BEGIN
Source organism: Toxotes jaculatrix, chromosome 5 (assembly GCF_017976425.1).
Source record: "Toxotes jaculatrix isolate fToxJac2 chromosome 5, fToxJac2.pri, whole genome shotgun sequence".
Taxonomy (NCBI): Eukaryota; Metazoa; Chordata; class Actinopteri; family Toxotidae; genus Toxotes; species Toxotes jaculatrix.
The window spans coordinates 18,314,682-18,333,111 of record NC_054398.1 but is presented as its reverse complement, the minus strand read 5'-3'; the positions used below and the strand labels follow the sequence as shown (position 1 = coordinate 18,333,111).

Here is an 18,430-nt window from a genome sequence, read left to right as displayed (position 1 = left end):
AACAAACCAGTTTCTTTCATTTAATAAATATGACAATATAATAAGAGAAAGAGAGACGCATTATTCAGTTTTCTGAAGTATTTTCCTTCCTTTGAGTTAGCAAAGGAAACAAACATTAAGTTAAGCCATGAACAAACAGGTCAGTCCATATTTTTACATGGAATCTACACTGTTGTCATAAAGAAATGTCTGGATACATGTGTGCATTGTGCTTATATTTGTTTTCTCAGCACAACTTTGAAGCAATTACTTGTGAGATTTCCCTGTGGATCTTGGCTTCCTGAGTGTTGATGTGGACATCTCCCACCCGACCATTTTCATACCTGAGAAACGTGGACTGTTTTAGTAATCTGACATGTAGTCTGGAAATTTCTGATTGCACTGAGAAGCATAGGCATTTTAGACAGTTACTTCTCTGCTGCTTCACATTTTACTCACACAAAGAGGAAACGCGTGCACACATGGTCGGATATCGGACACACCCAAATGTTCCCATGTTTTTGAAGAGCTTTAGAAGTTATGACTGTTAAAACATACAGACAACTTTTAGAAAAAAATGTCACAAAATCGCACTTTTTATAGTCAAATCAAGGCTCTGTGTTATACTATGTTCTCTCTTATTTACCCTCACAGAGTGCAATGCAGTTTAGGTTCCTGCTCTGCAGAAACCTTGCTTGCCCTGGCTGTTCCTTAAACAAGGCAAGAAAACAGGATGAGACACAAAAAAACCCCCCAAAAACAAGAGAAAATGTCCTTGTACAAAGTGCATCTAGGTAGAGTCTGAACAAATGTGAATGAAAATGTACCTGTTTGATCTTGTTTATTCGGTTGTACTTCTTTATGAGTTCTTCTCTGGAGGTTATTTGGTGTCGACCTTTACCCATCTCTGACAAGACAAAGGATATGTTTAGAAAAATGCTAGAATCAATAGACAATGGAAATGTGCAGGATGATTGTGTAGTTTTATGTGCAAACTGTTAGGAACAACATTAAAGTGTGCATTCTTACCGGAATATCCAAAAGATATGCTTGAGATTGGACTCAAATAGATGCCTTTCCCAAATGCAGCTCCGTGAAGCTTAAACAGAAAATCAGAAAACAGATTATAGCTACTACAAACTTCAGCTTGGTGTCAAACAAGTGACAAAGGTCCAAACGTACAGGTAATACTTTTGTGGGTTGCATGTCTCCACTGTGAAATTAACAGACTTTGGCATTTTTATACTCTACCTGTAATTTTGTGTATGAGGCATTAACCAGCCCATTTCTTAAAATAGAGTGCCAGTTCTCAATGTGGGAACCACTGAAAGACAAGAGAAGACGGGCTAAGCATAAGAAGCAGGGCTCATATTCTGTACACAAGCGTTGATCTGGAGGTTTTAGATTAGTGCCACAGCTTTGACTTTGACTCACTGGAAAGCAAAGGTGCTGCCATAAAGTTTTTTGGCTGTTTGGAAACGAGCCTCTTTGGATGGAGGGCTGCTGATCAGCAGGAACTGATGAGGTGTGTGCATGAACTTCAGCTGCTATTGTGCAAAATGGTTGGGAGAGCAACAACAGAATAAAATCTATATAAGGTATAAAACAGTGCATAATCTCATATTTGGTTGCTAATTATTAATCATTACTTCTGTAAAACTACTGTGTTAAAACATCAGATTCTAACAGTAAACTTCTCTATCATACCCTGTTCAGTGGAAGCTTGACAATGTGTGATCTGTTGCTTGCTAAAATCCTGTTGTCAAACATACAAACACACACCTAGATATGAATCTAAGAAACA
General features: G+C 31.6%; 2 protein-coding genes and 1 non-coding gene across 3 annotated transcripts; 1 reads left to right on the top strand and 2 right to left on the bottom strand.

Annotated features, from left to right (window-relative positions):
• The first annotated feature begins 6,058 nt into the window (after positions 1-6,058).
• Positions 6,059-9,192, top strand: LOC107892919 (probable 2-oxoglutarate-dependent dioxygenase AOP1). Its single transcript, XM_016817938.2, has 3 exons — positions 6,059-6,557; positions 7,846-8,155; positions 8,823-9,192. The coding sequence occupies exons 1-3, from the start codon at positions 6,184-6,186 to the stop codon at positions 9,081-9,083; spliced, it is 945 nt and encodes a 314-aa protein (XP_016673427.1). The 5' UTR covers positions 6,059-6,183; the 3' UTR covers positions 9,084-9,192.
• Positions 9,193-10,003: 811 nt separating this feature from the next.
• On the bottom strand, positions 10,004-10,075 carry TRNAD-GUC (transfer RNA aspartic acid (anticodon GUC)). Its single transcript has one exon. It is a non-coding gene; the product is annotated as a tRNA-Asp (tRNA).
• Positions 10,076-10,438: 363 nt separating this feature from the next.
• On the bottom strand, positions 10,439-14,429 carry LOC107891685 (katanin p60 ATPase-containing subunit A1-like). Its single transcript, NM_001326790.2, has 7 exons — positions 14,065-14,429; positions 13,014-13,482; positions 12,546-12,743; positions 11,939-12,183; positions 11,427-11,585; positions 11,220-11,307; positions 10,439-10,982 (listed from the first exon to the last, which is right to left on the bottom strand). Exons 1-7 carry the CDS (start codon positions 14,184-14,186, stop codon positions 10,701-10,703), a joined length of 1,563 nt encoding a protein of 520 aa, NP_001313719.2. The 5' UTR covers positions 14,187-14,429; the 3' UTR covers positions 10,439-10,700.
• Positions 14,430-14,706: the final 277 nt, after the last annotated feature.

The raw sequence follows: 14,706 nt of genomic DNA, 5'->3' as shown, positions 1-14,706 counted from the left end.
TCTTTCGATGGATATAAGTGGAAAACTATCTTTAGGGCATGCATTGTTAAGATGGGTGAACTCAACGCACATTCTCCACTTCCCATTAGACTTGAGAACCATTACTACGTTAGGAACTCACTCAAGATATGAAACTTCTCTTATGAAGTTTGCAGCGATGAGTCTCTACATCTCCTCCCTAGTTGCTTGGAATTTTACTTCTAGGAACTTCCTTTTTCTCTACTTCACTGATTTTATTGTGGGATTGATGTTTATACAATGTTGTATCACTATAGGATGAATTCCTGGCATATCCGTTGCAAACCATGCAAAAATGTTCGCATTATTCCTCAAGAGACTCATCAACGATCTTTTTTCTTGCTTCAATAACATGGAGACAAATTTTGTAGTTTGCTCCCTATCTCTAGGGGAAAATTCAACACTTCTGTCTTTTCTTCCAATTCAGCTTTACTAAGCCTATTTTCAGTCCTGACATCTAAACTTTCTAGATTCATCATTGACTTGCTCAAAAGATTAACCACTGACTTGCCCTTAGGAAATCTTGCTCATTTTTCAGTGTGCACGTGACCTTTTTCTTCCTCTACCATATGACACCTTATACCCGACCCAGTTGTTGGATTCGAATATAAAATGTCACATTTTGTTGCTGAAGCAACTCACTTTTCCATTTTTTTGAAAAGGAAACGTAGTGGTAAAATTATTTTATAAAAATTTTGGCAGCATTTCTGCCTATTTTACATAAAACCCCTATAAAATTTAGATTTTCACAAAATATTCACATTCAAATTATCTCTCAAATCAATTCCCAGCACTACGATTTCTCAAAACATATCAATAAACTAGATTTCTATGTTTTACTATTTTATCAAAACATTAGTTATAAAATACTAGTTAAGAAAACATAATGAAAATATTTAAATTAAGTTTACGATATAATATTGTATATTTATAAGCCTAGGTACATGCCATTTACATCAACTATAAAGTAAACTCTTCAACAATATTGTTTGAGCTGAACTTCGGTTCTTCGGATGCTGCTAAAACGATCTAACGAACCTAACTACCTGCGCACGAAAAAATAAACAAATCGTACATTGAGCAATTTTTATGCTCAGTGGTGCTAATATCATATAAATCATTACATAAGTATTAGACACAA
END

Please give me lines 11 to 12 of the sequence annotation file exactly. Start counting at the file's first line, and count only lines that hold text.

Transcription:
• Positions 9,193-10,003: 811 nt separating this feature from the next.
• On the bottom strand, positions 10,004-10,075 carry TRNAD-GUC (transfer RNA aspartic acid (anticodon GUC)). Its single transcript has one exon. It is a non-coding gene; the product is annotated as a tRNA-Asp (tRNA).